Probably should have printers/fabricators that are designed to work with specific materials, one that works with metal, and plastic, perhaps eventually capable of crafting electronic components, etc. They could craft components in tandem that could easily be assembled into a completed product.

    • emperorreagan | Oct 8, 2012 at 2:59 pm |

      The primary way 3-D technology is likely to be disruptive is by displacing jobs in the near future.  Think auto parts – you no longer need a skilled machinist to make some part for your car – you just call the local auto-parts super store and they print one out for you.  You can pick it up Monday at 6.  There’s a skilled job with a decent pay check that just disappeared from the economy, never to return.   

      I certainly don’t see 3-D printer technology making anyone any more self-sufficient.  People are going to start printing and assembling their own garbage Bed, Bath, and Beyond gadgets instead of paying for them?  On 3-D printers that they need to maintain?  I doubt it.  And even if they do, who cares?  Nobody needs a slap-chop anyway.  

      Lack of technology isn’t currently standing in anyone’s way of being more self-sufficient.  

    • emperorreagan | Oct 8, 2012 at 2:59 pm |

      The primary way 3-D technology is likely to be disruptive is by displacing jobs in the near future.  Think auto parts – you no longer need a skilled machinist to make some part for your car – you just call the local auto-parts super store and they print one out for you.  You can pick it up Monday at 6.  There’s a skilled job with a decent pay check that just disappeared from the economy, never to return.   

      I certainly don’t see 3-D printer technology making anyone any more self-sufficient.  People are going to start printing and assembling their own garbage Bed, Bath, and Beyond gadgets instead of paying for them?  On 3-D printers that they need to maintain?  I doubt it.  And even if they do, who cares?  Nobody needs a slap-chop anyway.  

      Lack of technology isn’t currently standing in anyone’s way of being more self-sufficient.  

  2. Ted Heistman | Oct 7, 2012 at 4:15 pm |

    In other words regulating 3D printers is bullshit. 

    •  This is so true. By law, we can manufacture any weapons for personal use as long as it follows a handful of guidelines (not full auto, some things for rifles, S/N and place of origin on receiver ect). Why does 3D printing change that? Even if the tech was available right now to print all the metal components of a firearm, why should it be restricted when I can go right now to the local gun store and buy a AR-15 rifle and have the same thing in the end?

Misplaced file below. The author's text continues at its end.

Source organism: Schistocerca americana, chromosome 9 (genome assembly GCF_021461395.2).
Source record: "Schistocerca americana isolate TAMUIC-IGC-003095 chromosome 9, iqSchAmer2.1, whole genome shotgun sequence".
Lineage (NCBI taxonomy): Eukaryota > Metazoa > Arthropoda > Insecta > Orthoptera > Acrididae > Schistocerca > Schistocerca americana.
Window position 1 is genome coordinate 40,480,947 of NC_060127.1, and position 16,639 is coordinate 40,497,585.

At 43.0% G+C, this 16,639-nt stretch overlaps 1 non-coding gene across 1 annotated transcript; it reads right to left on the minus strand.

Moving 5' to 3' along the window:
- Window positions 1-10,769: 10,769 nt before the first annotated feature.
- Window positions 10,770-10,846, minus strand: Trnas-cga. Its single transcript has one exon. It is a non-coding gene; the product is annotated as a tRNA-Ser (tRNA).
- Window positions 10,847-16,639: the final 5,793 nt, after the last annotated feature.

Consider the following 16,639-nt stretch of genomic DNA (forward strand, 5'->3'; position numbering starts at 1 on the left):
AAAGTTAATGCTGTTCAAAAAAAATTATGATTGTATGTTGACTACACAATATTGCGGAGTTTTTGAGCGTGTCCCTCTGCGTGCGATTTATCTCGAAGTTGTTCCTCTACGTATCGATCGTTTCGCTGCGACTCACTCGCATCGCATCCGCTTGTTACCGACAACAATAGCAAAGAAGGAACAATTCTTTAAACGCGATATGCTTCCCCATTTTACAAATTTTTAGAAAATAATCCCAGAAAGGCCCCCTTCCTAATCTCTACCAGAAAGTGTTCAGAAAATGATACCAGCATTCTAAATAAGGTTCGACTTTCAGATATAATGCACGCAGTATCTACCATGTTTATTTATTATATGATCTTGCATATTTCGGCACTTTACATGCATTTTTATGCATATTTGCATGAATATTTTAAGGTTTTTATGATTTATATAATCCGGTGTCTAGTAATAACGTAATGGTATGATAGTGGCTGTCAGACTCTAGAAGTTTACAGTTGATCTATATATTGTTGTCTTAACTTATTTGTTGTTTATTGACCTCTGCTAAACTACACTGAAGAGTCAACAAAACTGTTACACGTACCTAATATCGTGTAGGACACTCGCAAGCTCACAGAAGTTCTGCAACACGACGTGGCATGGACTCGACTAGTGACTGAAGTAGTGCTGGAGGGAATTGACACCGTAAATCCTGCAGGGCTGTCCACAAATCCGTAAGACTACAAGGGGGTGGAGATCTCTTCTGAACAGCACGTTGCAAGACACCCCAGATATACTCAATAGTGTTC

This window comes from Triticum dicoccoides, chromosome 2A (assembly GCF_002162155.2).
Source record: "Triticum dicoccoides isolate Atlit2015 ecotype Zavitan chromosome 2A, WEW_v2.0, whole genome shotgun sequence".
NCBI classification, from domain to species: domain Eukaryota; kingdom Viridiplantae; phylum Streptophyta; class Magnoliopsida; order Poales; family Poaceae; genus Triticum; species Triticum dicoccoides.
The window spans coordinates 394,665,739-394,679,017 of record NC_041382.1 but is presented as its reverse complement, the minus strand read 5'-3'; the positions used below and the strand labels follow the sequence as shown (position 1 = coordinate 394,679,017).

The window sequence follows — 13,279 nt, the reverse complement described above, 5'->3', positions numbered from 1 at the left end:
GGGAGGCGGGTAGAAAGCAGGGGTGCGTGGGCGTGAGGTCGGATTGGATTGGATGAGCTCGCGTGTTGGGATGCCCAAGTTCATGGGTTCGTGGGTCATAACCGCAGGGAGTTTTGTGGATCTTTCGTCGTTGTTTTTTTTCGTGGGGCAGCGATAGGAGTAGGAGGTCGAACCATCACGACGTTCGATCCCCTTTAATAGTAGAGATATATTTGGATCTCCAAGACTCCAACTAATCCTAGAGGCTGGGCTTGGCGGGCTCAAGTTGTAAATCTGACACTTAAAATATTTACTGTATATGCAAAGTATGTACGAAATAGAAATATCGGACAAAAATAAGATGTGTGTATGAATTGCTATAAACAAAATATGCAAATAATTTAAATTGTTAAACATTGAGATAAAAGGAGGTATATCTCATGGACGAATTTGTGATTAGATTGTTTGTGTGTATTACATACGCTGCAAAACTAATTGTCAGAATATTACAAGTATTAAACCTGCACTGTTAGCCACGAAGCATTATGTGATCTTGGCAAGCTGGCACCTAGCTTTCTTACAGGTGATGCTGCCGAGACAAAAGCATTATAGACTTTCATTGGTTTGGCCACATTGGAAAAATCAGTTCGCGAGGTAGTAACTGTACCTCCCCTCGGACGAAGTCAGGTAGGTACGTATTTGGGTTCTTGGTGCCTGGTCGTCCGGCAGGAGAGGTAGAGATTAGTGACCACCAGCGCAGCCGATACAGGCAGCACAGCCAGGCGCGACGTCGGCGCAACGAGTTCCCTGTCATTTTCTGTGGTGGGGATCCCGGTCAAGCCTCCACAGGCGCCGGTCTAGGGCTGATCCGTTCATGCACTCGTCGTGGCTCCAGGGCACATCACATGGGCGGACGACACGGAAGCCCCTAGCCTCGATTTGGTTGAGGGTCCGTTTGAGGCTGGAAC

Def sounds like big business is scared of a little 3d printing.

    •  This is so true. By law, we can manufacture any weapons for personal use as long as it follows a handful of guidelines (not full auto, some things for rifles, S/N and place of origin on receiver ect). Why does 3D printing change that? Even if the tech was available right now to print all the metal components of a firearm, why should it be restricted when I can go right now to the local gun store and buy a AR-15 rifle and have the same thing in the end?

      Def sounds like big business is scared of a little 3d printing.

  3. alizardx | Oct 7, 2012 at 4:46 pm |

    There’s a lot less to this than meets the eye. It’s going to be quite some time (over 10 years) before one finds 3D printers capable of printing metal available at consumer prices. And THAT is what it takes to make a gun barrel. No gun barrel, no gun. Only way for consumer to get access to metal printers would be via lease or service bureau. 

    Why is there so much media-driven hype about this? It’s almost as if there are financial interests that don’t want 3D printing to become an important part of the economy.

  4. Matt Staggs | Oct 7, 2012 at 4:32 pm |

    I think you manufacture a rudimentary but working firearm out of easily available materials, printer or not. http://www.thefirearmblog.com/blog/2012/06/15/artsy-zip-guns/

  5. Matt Staggs | Oct 7, 2012 at 4:32 pm |

    I think you manufacture a rudimentary but working firearm out of easily available materials, printer or not. http://www.thefirearmblog.com/blog/2012/06/15/artsy-zip-guns/

  6. I wouldn’t worry about 3d printed firearms. Guns are cheaper on the street and if you’re making enough for a war there are several markets for that as well. Even a nuke is much easier to obtain than you might think.

    http://m.youtube.com/#/watch?v=0c4f4NJSB_4&desktop_uri=%2Fwatch%3Fv%3D0c4f4NJSB_4